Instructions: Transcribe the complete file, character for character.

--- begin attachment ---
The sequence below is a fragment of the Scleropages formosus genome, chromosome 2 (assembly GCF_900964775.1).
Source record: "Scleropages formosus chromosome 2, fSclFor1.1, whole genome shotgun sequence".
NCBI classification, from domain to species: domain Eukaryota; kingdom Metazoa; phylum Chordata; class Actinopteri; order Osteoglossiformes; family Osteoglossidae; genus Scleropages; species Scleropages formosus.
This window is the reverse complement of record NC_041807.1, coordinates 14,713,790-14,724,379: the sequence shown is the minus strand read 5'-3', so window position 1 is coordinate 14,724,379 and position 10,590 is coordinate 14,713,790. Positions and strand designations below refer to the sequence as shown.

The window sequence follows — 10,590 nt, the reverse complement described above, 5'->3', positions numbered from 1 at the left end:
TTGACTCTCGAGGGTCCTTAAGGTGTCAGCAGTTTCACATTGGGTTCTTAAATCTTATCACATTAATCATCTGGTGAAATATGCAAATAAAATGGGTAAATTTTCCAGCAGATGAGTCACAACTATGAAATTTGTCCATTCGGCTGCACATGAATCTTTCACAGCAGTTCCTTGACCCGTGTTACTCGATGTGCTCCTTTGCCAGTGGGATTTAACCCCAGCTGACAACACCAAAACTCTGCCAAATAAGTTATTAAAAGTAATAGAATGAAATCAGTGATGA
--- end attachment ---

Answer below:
The sequence below is a fragment of the Scleropages formosus genome, chromosome 2 (assembly GCF_900964775.1).
Source record: "Scleropages formosus chromosome 2, fSclFor1.1, whole genome shotgun sequence".
NCBI classification, from domain to species: domain Eukaryota; kingdom Metazoa; phylum Chordata; class Actinopteri; order Osteoglossiformes; family Osteoglossidae; genus Scleropages; species Scleropages formosus.
This window is the reverse complement of record NC_041807.1, coordinates 14,713,790-14,724,379: the sequence shown is the minus strand read 5'-3', so window position 1 is coordinate 14,724,379 and position 10,590 is coordinate 14,713,790. Positions and strand designations below refer to the sequence as shown.

The window sequence follows — 10,590 nt, the reverse complement described above, 5'->3', positions numbered from 1 at the left end:
TTGACTCTCGAGGGTCCTTAAGGTGTCAGCAGTTTCACATTGGGTTCTTAAATCTTATCACATTAATCATCTGGTGAAATATGCAAATAAAATGGGTAAATTTTCCAGCAGATGAGTCACAACTATGAAATTTGTCCATTCGGCTGCACATGAATCTTTCACAGCAGTTCCTTGACCCGTGTTACTCGATGTGCTCCTTTGCCAGTGGGATTTAACCCCAGCTGACAACACCAAAACTCTGCCAAATAAGTTATTAAAAGTAATAGAATGAAATCAGTGATGA